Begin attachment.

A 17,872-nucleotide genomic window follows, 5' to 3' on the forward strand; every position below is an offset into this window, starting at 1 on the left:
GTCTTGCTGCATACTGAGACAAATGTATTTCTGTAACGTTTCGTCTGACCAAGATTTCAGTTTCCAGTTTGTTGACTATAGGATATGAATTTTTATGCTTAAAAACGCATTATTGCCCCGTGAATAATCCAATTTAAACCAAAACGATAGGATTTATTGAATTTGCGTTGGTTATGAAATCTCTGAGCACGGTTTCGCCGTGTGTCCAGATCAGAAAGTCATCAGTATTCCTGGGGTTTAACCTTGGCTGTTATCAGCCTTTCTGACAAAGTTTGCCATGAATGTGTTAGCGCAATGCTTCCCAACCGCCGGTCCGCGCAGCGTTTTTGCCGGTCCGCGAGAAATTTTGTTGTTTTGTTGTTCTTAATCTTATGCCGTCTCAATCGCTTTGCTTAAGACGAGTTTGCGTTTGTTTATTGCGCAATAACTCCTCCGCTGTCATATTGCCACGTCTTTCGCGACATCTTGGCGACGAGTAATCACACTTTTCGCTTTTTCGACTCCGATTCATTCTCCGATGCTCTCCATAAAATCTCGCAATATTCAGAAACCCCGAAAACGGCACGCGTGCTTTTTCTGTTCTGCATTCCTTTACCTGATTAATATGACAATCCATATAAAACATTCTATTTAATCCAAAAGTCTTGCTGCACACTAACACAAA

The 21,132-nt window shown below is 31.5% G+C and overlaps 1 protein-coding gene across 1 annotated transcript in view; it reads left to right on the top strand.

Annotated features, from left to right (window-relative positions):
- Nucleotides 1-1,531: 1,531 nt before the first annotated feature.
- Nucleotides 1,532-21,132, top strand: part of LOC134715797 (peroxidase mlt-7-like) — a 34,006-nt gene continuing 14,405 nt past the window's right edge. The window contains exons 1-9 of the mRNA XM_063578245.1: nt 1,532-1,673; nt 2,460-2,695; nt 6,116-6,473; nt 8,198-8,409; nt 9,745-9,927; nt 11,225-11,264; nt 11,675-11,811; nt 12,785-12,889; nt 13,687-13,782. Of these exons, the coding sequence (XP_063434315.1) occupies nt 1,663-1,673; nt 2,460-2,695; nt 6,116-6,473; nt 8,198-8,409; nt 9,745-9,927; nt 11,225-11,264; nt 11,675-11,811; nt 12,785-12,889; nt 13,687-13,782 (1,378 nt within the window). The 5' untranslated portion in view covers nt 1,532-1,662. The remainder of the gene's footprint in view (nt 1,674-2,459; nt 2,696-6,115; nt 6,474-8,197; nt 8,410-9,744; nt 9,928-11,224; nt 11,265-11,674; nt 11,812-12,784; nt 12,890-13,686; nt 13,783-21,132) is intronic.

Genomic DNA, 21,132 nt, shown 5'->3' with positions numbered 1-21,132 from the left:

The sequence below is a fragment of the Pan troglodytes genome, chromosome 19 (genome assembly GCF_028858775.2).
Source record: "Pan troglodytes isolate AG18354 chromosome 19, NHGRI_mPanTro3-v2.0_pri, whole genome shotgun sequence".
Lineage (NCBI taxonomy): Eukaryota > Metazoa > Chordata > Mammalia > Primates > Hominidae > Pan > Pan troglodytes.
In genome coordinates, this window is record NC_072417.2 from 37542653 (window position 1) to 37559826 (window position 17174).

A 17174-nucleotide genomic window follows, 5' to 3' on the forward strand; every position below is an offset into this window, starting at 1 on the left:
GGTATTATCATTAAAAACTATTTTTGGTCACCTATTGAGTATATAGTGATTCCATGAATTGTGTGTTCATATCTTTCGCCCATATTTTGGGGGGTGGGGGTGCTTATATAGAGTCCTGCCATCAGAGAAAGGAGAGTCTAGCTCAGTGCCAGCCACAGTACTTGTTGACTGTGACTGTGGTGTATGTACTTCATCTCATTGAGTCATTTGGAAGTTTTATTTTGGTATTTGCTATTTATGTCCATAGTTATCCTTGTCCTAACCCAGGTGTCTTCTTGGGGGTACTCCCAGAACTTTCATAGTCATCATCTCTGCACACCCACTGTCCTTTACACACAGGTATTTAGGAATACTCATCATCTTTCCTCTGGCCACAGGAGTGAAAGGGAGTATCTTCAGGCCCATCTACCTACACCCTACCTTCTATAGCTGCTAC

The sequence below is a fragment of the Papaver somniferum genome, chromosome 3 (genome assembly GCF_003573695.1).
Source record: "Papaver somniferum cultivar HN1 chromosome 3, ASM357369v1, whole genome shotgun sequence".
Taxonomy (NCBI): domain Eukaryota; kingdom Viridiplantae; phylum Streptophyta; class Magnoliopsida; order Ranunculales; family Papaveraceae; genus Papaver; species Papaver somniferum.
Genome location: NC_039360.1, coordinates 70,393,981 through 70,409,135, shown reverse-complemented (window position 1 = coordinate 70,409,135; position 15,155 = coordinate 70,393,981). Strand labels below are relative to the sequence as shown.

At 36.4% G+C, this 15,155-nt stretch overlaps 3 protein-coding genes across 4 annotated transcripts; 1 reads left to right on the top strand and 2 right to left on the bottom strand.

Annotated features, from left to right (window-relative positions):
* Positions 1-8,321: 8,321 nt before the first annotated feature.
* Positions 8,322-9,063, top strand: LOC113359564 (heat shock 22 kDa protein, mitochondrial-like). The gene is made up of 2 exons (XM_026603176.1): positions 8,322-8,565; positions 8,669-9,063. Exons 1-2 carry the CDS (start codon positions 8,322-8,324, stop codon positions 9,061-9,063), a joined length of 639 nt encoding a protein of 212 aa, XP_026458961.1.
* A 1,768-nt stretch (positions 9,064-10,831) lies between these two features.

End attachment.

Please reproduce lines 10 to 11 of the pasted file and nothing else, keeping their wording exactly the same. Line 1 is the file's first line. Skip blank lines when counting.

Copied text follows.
Lineage (NCBI taxonomy): Eukaryota > Metazoa > Chordata > Mammalia > Primates > Hominidae > Pan > Pan troglodytes.
In genome coordinates, this window is record NC_072417.2 from 37542653 (window position 1) to 37559826 (window position 17174).